Tunisia Eu Trade Agreement

At present, EU tariff quotas are particularly important for olive oil. Tunisia is the world`s fifth-largest exporter after southern European member states and olive oil accounts for 40% of its total agricultural exports. However, for most categories of olive oil, the amount that can be imported duty-free into the EU is limited by quotas. In the wake of the 2015 terrorist attacks and the resulting collapse of tourism, Brussels twice increased Tunisia`s rate against strong opposition from producers in southern Europe. The EU has committed to a further increase in 2018, provided that Tunisia agrees to open its markets to certain agricultural products of its choice (“mini-trade package”). So far, Tunis has opposed it, although a sectoral agreement – which only applies to goods – proposes a broad one. In fact, a “mini-trade package” would be a first step in this direction. At present, processed oil does not benefit from tariff preferences. The EU should also promote Tunisia`s capacity to implement standards. And Tunisia should certainly also use voluntary and private standards to incentivize the full market potential of high-quality products.

The EU has already proposed a number of support measures, including support for trade measures such as the professionalisation of testing laboratories. The German Import Promotion Desk also offers targeted support to increase agricultural exports to the EU. However, Tunisia should carry out its own analyses of support needs and prioritization. Ecological standards should also be taken into account, for example because better access to the olive oil market could lead to an extension of olive groves, which, in turn, increases water and soil stress. Environmental regulations and workers` rights are addressed in the sustainability chapter of the agreement. Even if the applicability of the chapter is limited, ecological risks should be seen as an additional argument for putting quality and value above mere quantity. Recently, INVESTMENT PROTECTION for the whole of the EU has often been negotiated in accordance with trade rules, but it is concluded in a separate agreement under domestic ratification requirements. Tunis can benefit from the improvements made to the new EU model, otherwise the old and limited national bits will continue to apply to Tunisia. These could block any future legal improvements, envisaged by further national reforms, as such changes could give rise to claims for compensation for expropriation. The EU`s new approach leaves more room for manoeuvre for such legislative changes. It is precisely with regard to the search for increased investment that Tunisia should endeavour to regulate these rules in a supplementary agreement.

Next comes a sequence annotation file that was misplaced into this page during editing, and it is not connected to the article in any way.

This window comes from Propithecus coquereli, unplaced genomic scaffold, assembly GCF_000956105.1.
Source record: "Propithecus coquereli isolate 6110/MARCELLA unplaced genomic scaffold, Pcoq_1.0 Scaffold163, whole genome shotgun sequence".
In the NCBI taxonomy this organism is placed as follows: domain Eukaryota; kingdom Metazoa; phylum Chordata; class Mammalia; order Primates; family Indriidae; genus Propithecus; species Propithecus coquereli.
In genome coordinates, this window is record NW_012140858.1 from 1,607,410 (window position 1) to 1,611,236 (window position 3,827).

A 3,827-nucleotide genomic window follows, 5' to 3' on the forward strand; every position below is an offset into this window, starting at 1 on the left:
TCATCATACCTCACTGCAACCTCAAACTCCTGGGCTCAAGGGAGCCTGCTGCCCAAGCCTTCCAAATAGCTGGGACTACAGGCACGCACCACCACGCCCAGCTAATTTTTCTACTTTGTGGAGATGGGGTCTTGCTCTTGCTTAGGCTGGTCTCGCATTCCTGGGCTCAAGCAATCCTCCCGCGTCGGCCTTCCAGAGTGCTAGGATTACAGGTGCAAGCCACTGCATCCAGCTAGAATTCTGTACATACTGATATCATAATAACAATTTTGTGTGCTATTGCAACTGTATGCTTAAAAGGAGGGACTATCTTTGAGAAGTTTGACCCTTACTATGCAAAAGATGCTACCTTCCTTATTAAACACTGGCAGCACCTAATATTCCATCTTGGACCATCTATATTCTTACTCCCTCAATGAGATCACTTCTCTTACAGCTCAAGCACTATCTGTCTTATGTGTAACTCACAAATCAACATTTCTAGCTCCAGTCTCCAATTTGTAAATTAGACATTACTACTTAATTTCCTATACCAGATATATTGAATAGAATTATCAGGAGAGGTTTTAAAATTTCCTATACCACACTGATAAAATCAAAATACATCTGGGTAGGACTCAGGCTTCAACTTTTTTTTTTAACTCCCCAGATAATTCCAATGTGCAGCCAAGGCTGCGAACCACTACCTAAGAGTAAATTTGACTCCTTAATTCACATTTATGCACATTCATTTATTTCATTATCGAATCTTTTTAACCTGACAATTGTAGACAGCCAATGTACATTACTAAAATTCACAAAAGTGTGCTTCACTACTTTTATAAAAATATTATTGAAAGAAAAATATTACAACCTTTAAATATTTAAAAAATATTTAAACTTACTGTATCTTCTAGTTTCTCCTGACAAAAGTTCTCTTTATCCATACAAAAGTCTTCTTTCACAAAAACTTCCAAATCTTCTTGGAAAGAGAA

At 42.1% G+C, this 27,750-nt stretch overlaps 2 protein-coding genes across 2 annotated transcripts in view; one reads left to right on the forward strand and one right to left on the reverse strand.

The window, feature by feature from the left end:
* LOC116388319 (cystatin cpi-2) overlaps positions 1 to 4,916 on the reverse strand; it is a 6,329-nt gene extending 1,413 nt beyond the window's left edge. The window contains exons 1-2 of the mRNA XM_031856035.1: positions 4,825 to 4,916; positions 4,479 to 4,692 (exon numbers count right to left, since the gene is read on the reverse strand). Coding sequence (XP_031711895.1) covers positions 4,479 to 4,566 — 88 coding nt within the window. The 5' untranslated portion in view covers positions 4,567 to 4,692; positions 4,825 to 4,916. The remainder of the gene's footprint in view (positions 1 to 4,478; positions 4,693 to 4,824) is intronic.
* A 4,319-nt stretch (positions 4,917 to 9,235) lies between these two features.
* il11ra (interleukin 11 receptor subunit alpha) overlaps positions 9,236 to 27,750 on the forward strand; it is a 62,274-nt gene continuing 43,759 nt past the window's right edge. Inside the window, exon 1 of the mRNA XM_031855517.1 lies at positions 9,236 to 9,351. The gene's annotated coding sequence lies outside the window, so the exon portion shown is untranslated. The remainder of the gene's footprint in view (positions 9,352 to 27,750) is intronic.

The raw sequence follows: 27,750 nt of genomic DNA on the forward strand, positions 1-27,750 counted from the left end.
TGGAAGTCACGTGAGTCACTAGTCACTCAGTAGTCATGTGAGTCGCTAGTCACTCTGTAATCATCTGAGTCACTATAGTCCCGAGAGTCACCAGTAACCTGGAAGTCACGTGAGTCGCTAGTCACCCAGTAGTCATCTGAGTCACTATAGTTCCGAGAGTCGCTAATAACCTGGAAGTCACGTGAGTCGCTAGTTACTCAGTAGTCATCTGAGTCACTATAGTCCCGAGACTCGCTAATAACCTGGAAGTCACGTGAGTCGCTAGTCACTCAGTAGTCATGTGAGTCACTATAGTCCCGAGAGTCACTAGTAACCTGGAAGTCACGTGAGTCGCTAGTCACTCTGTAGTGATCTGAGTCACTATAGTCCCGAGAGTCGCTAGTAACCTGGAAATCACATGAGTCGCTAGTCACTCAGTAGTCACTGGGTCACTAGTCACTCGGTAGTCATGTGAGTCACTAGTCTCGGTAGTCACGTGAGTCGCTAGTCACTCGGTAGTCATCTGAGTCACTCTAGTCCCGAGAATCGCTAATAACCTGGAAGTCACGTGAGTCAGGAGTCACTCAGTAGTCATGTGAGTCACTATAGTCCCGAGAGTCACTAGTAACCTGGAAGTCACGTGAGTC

In addition to these reductions in trade duties, the Association Agreement also contains provisions on which the EU and Tunisia have agreed: around 70% of Tunisian trade is concluded with the European Union and Tunisia`s most important free trade agreement is the Association Agreement on Industrial Goods with the EU, formally ratified in 1996. The free trade area with the EU was effectively implemented in 2008, after a gradual reduction of tariffs to zero over a period of 12 years. At the end of 2011, the EU announced that it would pursue a “deep and comprehensive free trade agreement” with Tunisia. Negotiations are still ongoing from June 2020. EU and Tunisian trade negotiators met in Brussels from 10 to 14 December 2018 for the 3rd round of negotiations for an agreement on a Deep and Comprehensive Free Trade Area (DCFTA). .